Tag Archive: Custody

Oct 06

Joint Custody: the Hash Bar Highs of Amsterdam

The Netherlands realised back in the 70s that fighting the “war on drugs” was also fighting a losing battle. Although almost all other countries in the world continue the struggle, the Dutch sought to minimise the impact of drugs on their society, using more forward thinking tactics. They decided to make a clear distinction between soft drugs (cannabis, magic mushrooms etc) and addictive hard drugs (heroin and cocaine). This division allowed the authorities to regulate and tax the cannabis trade, and put far more resources into the cracking down on drugs which did the real damage to society.

Strictly speaking, cannabis is still not legal in Amsterdam; instead it is “decriminalised” – adults without a license to grow or sell can possess a maximum of 5 grams without reprimand, although in practice, possession of up to 30 grams is permitted. When this policy first came into effect, pioneering coffee-shops exploited the situation by openly selling cannabis. At first, they were frequently raided by the police, but by 1980, a level of tolerance was reached; as long as there were never any hard drugs on site and the owners were discreet, the police would let them be.

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In the early days, most coffee-shops imported hash to sell, which obviously created legal problems, as they were purchasing and trafficking goods that were illegal outside of Holland. This lead to the growth in Dutch cultivated cannabis plants (known as Nederwiet), which has now become a science with hundreds of different strains available which are the result of cross breeding programmes. Holland’s climate is not particularly well suited to cannabis cultivation, so most of the high quality weed is grown indoors under artificial lighting. In the same way that Scotland and France have their whiskey and wine connoisseurs, much expertise and excellence surrounds Holland’s cannabis growing industry.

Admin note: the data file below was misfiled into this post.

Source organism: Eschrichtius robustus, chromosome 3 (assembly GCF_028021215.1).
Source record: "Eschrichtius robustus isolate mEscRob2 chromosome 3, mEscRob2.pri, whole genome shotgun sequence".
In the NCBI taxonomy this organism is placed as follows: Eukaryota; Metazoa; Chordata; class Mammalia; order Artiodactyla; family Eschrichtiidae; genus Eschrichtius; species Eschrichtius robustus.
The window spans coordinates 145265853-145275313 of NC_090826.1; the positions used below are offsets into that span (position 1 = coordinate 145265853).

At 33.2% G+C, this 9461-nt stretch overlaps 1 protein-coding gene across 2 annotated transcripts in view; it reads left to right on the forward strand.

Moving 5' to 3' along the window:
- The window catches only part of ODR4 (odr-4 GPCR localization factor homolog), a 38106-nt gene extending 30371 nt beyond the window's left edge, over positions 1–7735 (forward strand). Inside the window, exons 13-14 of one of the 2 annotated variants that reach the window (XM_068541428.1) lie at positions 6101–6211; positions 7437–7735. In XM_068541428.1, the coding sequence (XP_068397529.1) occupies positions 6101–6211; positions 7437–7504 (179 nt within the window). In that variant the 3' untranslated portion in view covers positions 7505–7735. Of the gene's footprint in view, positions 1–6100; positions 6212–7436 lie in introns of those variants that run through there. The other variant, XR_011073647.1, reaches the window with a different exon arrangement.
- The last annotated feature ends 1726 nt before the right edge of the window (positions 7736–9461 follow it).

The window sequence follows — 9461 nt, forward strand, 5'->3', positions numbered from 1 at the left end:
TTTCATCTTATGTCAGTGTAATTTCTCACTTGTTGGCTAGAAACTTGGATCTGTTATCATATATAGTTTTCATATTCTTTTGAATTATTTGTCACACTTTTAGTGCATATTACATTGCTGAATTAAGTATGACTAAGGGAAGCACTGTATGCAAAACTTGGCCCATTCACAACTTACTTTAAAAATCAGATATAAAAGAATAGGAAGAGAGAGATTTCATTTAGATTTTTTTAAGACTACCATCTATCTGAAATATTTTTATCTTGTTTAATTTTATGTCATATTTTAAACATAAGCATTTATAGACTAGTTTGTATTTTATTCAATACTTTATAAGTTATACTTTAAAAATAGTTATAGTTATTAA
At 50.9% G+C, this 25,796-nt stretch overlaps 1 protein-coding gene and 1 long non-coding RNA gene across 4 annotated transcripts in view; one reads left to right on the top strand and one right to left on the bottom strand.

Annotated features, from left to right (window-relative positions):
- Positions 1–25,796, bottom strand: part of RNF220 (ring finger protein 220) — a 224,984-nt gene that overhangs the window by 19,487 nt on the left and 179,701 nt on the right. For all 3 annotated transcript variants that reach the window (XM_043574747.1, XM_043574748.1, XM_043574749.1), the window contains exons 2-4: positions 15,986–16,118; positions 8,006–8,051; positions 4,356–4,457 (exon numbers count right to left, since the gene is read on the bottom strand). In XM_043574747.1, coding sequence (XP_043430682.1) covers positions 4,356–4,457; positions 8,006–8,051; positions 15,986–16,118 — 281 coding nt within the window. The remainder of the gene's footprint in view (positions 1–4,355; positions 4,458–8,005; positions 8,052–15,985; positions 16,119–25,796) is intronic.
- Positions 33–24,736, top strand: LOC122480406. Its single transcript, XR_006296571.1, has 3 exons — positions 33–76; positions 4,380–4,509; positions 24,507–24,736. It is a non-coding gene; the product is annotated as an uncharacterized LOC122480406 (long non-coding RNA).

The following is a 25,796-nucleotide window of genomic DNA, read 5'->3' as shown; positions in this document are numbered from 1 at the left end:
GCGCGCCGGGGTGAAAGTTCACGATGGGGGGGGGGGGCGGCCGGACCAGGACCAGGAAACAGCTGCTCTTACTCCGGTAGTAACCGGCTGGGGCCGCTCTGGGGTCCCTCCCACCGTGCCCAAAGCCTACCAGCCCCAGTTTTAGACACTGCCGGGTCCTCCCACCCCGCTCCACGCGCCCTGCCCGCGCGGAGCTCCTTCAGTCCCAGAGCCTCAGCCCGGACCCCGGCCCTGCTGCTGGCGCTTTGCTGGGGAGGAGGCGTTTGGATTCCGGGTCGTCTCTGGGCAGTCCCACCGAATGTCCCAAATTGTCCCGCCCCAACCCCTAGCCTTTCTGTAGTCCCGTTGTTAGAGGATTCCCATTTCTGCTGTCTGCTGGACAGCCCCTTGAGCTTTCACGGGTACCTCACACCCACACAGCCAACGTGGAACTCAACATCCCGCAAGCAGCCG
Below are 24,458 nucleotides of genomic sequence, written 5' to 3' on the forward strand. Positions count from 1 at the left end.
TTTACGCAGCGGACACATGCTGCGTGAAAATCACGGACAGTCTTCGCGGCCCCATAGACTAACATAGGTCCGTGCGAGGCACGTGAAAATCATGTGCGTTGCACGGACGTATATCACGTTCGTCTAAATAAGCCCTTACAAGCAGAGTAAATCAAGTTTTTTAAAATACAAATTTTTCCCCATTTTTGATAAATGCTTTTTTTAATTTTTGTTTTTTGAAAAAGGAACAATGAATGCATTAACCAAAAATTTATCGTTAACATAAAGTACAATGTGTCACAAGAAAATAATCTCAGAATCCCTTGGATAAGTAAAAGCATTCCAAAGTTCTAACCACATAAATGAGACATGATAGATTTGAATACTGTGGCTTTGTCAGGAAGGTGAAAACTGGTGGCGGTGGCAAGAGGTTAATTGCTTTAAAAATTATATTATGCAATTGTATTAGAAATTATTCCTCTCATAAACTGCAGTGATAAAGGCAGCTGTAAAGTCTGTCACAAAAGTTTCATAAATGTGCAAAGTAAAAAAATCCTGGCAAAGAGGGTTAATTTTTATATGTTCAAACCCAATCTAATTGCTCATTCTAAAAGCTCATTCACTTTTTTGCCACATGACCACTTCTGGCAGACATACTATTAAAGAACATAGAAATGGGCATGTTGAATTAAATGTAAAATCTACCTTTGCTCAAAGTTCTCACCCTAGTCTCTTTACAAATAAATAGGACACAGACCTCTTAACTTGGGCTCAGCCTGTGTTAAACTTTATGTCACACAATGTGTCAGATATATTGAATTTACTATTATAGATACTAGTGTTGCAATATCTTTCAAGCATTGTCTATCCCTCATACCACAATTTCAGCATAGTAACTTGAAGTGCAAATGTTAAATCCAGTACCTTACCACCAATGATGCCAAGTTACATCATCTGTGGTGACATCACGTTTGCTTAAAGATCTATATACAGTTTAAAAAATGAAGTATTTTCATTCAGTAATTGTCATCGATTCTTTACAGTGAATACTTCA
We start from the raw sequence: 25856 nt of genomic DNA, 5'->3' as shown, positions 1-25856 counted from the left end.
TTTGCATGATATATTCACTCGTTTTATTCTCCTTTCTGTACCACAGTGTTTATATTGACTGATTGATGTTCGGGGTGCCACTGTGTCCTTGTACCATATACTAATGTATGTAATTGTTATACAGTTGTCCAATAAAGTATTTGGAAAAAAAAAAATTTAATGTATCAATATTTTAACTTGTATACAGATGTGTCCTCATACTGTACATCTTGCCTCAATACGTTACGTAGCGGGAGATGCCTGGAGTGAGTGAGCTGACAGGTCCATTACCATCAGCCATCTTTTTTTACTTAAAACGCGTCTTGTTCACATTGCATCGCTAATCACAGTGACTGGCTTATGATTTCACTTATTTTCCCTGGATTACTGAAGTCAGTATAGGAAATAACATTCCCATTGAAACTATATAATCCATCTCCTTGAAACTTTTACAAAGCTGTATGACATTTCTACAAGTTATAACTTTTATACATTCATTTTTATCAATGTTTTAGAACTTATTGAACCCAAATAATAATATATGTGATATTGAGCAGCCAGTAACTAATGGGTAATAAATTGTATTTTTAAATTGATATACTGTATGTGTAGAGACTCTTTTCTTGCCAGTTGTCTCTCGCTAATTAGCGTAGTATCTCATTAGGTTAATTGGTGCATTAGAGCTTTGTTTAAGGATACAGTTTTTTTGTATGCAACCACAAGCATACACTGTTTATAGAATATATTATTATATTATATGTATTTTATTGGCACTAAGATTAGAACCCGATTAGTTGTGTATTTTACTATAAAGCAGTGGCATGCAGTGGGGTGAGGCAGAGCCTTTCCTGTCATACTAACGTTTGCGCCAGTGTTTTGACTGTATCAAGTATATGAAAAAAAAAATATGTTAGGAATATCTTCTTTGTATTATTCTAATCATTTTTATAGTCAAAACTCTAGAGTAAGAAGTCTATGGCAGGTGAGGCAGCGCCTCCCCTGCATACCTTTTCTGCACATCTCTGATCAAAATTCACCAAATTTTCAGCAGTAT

Coffee-shops must be granted a license before they are permitted to sell cannabis and the market is closely regulated. They are not permitted to advertise their greenery so you won’t find flashing neon signs saying “buy cannabis here!” – instead, buy a guidebook to find out which cafes are coffee-shops and then when you enter, approach the bar and ask for the “menu”. You will then be presented with a list of many different varieties of marijuana and hash, which are sold by weight.

Businesses that rely on tourism, such as hostels and hotels in Amsterdam have benefited greatly from cannabis tourism and despite continuing pressure from less liberal governments such as the UK, France and the US, the trade remains alive and well.

However, the current Dutch government is more conservative and has inspired local councils to enforce all coffee-shop regulations very strictly; any that fall foul of the rules are permanently shut down and not replaced. This means that the overall number of coffee-shops in Holland continues to diminish, so if you want to enjoy the hash bar high of Amsterdam, do it sooner rather than later, because who knows how long Holland’s period of enlightenment will last.

Andrew Regan is an online, freelance author from Scotland. He is a keen rugby player and enjoys travelling.

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